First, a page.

Nov 062009
 
photo courtesy of Christian Steen on Flickr Creative CommonsHomeTropical Seas
Niche large filter feeder
Favorite Foodkrill
Lengthup to 46 feet
Weightup to 12 tons
StatusVulnerable to Extinction
Threatsdepleted krill stocks, pollution, climate change



















When one thinks of sharks, the words “gentle giant” don’t exactly leap to mind. That description is usually reserved for the massive whales that cruise peacefully through the waters of the vast oceans. But there is one shark that bucks the trend of its bloodthirsty relatives. The whale shark.

This massive shark is the largest living fish by a wide margin. It can grow to lengths of over 40 feet and weigh in at 11 tons, twice as much as a full-grown African elephant, the largest animal on land. Whale sharks are estimated to live up to 70 years or older due to a lack of any natural predators by virtue of their enormous size.

Everything about these sharks is huge. They sport a gaping mouth at the end of their snouts nearly 4 feet wide. Their massive gills not only provide oxygen, but also as a means of filtering tiny prey from the ocean water. The whale shark also has a massive, fatty liver that gives its huge body the buoyancy it needs to hover close to the surface, the optimal area for feeding on its favorite food, plankton. Sharks do not have buoyant swim bladders like fish, so this added adaptation has helped the whale shark to control its depth in the water.

The whale shark differs from other sharks in a number of ways besides its size. Perhaps the most important difference is the whale shark’s feeding habits. Most sharks are active predators. But the whale shark and a few other shark species have instead filled the evolutionary niche of the large whales, growing to enormous size by passively feeding on tons and tons of tiny organisms, plankton. The whale shark cruises through the water with its mouth open, filtering the microscopic critters from the surrounding waters. It seems incomprehensible for a creature to grow so large feeding on plankton, considering it takes an average of 7800 gallons of sea water to produce a shot glass full of the tiny organisms. But the whale shark’s life is devoted to eating, and as it cruises the oceans in search of plankton shoals, it does so with its mouth open, occasionally swallowing mouthfuls of fish that happen into its path.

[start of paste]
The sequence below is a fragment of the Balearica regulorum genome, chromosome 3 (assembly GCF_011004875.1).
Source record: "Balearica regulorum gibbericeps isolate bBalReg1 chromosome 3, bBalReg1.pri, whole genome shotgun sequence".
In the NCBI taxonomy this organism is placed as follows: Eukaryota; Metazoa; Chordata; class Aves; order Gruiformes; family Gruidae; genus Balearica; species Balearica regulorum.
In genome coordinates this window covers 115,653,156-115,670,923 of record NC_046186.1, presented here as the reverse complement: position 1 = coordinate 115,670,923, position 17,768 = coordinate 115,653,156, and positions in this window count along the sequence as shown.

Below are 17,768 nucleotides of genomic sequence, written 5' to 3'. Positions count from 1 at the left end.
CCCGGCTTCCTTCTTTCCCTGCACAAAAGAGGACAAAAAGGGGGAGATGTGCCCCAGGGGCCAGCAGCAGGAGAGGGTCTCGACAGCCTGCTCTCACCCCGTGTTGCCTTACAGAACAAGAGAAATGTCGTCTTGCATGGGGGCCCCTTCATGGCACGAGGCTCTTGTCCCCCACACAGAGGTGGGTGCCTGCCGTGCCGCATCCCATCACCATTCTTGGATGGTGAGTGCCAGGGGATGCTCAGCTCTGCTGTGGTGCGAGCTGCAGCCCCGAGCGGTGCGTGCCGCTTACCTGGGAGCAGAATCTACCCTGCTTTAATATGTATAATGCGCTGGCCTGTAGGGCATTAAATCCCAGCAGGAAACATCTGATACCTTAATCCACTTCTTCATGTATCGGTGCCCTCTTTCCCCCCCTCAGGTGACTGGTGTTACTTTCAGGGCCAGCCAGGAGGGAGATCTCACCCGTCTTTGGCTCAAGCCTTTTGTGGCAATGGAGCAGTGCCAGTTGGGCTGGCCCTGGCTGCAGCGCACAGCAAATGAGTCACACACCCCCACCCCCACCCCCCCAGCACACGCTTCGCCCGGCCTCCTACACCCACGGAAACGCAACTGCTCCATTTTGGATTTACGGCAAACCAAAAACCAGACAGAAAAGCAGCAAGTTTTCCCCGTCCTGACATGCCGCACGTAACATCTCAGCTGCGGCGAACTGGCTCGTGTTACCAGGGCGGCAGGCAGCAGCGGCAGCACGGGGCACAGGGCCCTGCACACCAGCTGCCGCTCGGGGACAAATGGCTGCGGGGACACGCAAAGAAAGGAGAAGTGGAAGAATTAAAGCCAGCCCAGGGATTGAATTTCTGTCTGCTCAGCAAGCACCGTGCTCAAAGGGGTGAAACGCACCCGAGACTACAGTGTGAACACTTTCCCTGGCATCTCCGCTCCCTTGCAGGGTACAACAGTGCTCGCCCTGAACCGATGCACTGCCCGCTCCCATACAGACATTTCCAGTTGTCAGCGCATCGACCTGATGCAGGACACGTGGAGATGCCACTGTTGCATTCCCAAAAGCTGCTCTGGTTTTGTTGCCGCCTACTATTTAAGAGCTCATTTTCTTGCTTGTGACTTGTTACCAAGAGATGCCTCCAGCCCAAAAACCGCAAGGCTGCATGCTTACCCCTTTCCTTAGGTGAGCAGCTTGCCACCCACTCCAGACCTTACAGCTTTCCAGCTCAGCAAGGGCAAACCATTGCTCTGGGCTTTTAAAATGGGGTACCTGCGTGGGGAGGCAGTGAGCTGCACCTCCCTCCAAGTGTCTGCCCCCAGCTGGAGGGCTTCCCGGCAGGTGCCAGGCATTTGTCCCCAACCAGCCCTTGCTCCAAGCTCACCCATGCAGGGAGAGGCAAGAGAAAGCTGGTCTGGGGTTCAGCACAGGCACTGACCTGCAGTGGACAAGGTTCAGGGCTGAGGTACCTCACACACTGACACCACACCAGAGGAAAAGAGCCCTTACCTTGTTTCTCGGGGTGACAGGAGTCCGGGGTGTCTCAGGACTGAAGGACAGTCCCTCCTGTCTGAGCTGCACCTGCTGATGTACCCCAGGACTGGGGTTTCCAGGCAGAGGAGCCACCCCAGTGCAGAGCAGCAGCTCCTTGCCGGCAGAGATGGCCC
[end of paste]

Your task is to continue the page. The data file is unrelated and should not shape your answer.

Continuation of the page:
photo courtesy of Christian Steen on Flickr Creative CommonsWhale sharks are generally not alarmed when approached by humans. Ironic, since their only external threat comes from people. These magnificent animals are disappearing in the wild and have become vulnerable to extinction in recent years. Depletion of plankton stocks due to commercial fishing, pollution, and climate change are the main culprits. As the giant whale shark continues its peaceful existence as it has always done, it’s unclear how much longer it will be able to survive if current trends continue.

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